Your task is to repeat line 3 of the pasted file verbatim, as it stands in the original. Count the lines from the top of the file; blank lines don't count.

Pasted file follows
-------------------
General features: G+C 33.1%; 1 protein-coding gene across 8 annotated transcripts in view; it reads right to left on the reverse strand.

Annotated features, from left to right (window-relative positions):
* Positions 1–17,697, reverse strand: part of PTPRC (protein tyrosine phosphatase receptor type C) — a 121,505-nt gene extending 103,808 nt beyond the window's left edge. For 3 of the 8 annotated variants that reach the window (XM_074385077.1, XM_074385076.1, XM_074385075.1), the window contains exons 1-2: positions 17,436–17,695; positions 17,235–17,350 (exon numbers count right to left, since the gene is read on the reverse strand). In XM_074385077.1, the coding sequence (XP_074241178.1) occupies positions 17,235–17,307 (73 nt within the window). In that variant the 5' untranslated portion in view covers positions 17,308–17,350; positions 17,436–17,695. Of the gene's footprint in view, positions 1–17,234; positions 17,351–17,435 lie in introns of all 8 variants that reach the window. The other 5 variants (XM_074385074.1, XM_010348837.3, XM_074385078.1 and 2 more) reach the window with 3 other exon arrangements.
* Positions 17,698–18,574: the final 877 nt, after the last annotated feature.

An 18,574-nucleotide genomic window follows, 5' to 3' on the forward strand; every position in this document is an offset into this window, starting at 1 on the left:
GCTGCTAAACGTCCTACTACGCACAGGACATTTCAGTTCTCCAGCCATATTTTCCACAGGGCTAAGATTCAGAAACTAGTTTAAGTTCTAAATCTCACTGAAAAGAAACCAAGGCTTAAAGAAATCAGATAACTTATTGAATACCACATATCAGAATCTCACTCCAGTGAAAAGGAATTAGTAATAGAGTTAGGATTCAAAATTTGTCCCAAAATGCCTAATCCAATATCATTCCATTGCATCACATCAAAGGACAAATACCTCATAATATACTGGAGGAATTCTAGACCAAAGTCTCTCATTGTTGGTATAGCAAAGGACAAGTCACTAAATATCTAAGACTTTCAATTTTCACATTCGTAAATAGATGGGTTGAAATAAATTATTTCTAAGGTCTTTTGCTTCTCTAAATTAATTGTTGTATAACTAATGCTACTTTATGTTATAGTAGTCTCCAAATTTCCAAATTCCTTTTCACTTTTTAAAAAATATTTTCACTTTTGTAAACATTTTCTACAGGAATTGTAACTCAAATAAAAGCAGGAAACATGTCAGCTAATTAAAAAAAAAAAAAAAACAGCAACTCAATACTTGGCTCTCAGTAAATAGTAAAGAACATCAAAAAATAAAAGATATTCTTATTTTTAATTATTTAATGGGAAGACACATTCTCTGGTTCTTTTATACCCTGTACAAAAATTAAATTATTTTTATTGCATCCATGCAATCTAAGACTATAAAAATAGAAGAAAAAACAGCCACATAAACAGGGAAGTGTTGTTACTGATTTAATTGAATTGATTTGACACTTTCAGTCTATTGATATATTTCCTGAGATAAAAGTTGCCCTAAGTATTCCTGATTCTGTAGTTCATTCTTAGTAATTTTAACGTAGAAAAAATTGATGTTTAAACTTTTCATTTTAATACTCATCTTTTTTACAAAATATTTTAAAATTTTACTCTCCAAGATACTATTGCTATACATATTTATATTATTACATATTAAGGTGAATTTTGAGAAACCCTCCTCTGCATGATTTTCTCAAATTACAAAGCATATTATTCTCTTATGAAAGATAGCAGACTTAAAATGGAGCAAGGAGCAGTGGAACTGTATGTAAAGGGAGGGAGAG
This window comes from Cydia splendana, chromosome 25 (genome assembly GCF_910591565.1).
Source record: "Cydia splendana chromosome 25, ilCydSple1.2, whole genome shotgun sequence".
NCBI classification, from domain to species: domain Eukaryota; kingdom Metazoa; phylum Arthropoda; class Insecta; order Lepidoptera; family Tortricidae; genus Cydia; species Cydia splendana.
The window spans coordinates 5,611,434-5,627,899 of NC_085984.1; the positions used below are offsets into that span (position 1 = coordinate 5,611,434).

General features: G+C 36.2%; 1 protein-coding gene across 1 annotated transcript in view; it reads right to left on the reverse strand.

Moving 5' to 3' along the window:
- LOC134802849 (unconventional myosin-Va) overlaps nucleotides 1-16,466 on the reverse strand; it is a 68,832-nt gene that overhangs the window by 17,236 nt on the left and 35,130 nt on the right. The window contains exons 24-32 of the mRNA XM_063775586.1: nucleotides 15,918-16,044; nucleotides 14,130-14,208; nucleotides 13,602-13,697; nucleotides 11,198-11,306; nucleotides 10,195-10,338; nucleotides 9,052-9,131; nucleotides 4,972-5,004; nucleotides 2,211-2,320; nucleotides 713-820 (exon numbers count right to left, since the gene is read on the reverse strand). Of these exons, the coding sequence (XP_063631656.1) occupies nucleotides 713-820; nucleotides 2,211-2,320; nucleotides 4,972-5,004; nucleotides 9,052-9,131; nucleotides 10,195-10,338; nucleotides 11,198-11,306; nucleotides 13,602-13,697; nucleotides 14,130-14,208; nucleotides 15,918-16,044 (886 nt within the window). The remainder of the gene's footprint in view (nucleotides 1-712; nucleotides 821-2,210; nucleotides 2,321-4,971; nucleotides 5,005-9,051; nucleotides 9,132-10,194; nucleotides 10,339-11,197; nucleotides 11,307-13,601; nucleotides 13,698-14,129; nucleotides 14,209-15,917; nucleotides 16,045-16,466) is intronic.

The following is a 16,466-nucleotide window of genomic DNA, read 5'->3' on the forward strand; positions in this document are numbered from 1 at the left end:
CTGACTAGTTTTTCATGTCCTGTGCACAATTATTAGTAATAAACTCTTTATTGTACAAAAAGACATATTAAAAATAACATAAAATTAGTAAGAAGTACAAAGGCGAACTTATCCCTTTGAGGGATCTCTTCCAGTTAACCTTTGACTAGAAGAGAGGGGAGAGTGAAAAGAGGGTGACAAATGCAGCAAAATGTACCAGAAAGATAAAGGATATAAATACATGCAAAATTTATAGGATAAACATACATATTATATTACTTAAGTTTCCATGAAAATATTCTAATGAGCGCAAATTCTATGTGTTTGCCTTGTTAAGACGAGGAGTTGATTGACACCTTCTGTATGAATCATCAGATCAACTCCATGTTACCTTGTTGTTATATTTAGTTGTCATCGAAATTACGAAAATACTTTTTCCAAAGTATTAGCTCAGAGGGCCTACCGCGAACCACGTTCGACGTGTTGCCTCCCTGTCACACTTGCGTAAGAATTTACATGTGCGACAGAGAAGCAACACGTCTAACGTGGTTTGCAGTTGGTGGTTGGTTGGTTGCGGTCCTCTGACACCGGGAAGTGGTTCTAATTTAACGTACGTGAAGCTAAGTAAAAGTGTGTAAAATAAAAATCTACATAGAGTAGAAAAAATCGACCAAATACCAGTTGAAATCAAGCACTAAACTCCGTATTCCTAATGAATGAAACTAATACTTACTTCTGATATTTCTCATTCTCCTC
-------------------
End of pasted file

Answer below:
* Positions 1–17,697, reverse strand: part of PTPRC (protein tyrosine phosphatase receptor type C) — a 121,505-nt gene extending 103,808 nt beyond the window's left edge. For 3 of the 8 annotated variants that reach the window (XM_074385077.1, XM_074385076.1, XM_074385075.1), the window contains exons 1-2: positions 17,436–17,695; positions 17,235–17,350 (exon numbers count right to left, since the gene is read on the reverse strand). In XM_074385077.1, the coding sequence (XP_074241178.1) occupies positions 17,235–17,307 (73 nt within the window). In that variant the 5' untranslated portion in view covers positions 17,308–17,350; positions 17,436–17,695. Of the gene's footprint in view, positions 1–17,234; positions 17,351–17,435 lie in introns of all 8 variants that reach the window. The other 5 variants (XM_074385074.1, XM_010348837.3, XM_074385078.1 and 2 more) reach the window with 3 other exon arrangements.